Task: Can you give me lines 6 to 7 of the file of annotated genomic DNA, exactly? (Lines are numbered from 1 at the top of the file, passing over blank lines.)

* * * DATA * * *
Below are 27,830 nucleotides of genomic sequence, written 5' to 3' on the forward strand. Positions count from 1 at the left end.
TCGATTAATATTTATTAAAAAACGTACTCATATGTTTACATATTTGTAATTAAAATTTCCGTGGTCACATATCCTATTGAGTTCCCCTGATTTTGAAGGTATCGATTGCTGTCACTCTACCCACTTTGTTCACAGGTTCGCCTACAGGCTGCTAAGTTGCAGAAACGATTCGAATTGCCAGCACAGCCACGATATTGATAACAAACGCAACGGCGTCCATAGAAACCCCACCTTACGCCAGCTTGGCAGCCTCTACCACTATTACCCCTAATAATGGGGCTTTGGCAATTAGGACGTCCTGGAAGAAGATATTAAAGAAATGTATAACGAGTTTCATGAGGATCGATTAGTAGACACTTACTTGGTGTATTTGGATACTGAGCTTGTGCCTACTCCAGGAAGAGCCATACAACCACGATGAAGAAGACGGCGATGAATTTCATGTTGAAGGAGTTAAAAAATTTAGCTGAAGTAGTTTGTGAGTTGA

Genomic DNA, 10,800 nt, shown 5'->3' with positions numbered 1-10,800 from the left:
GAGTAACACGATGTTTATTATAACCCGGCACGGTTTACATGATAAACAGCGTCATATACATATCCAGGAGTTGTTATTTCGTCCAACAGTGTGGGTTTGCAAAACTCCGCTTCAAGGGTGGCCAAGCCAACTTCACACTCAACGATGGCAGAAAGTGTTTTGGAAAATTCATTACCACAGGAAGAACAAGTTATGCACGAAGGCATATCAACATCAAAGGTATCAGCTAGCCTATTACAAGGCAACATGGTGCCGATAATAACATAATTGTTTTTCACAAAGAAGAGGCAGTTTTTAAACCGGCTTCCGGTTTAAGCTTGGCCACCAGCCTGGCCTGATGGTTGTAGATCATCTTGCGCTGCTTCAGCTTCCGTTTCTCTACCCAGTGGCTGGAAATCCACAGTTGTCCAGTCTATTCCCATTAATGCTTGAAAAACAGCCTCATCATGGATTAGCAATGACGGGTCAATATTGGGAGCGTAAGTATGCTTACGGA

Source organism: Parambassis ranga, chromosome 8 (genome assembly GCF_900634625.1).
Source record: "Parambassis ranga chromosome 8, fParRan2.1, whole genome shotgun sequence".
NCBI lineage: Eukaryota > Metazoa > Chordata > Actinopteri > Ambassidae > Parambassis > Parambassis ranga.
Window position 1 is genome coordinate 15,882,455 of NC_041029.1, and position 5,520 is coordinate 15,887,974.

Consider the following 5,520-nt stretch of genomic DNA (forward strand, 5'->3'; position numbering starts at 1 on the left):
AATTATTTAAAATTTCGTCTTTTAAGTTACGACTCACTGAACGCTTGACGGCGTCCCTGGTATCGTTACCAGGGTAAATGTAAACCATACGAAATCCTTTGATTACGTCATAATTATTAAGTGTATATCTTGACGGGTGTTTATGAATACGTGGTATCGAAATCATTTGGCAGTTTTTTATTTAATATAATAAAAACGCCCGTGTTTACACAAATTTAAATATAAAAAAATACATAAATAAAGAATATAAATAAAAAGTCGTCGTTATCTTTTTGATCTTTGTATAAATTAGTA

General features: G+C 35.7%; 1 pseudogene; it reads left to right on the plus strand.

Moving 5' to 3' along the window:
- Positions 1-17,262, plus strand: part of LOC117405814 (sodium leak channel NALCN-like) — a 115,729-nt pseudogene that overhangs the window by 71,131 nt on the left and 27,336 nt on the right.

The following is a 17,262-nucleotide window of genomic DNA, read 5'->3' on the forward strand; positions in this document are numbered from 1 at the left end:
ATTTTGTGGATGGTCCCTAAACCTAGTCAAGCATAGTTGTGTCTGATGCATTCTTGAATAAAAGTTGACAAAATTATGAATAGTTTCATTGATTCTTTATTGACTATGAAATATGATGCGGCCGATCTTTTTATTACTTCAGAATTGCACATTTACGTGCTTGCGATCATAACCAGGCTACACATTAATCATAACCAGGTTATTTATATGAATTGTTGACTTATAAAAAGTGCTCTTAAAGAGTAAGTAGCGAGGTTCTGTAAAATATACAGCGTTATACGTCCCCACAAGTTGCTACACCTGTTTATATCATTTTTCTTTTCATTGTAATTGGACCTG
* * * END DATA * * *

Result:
Source record: "Parambassis ranga chromosome 8, fParRan2.1, whole genome shotgun sequence".
NCBI lineage: Eukaryota > Metazoa > Chordata > Actinopteri > Ambassidae > Parambassis > Parambassis ranga.